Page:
Guns have been considered a primary weapon for self-defense. But now there are nonlethal alternatives — some not yet on the market — that can quickly disable an attacker even more reliably than a firearm can.

The best known of these are Tasers, handgun-shaped devices that fire a dart that delivers a painful electrical shock. A hit from a Taser causes an instant muscular spasm that can disable any attacker, no matter how determined. And the Taser works no matter where on the attacker’s body the dart hits. A bullet, in contrast, instantly disables only if it hits a couple of vulnerable spots, like the space between the eyes. A shot to the arm, the leg or even the torso may not stop an attacker.

First, it would have been nice if he had thought to discuss what "immediately necessary" means to the person being attacked. Being assailed in your home by an unknown entity with unknown intentions in an extremely short time span doesn't give one a lot of time to analyze what is reasonable or necessary. It also leaves other issues in the unknown which he completely ignores, such as is there a second assailant on the premise.

Which leads me to the next point of how very useless the taser is against multiple attackers. Especially if they have a gun. Yep, you tased the first scum bag, now the second is shooting at you. That taser is now worthless. But sure, we should have laws that leave you as the weakest in such a conflict. Makes sense when you lobotomize yourself and follow this guys logic.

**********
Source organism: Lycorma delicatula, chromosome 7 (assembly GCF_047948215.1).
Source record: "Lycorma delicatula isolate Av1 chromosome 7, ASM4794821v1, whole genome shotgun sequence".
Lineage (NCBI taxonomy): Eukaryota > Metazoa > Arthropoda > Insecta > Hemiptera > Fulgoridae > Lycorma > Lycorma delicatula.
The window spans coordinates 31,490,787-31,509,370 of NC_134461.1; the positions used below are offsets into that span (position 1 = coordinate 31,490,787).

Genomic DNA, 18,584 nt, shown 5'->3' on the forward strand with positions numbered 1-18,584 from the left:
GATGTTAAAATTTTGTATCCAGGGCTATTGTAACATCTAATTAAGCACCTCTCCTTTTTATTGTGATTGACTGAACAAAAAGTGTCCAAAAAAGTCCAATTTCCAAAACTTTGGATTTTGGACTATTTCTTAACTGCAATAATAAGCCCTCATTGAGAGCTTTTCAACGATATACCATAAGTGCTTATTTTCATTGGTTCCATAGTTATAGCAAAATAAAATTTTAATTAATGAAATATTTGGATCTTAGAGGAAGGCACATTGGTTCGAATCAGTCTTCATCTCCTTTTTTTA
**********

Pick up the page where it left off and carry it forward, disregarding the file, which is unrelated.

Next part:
Newer kinds of hand-held weapons that are less lethal than guns — many already in prototype — may be even more effective than Tasers. These include light lasers, designed to blind temporarily, and microwave beams that instantly cause the skin to feel as if it is on fire, but cause no lasting harm.

Of course, anyone who uses a gun in self-defense may argue that he would have used a less lethal weapon if he had had one at hand, but there was only the firearm. The problem with this argument is that the limited option is the person’s choice, and the law may not be blind to that choice

Another limited thought game. I'm sure those less than lethals will never have anyone figuring out a way to counter them. Never happens in any other contexts. Hackers never have figured how to get by firewalls (trojans, viruses etc.) The military has never had to obsolete weapons because some one has figured out a way to defeat them or get around them now have they?

If you are a surgeon and you leave your glasses behind on the way to the operating room, then botch a delicate procedure, you can’t convince a judge that the resulting death wasn’t your fault because you couldn’t see well. If, on your way to confront an intruder, you choose your gun rather than your more effective but less lethal weapon, you can hardly complain later about your limited options.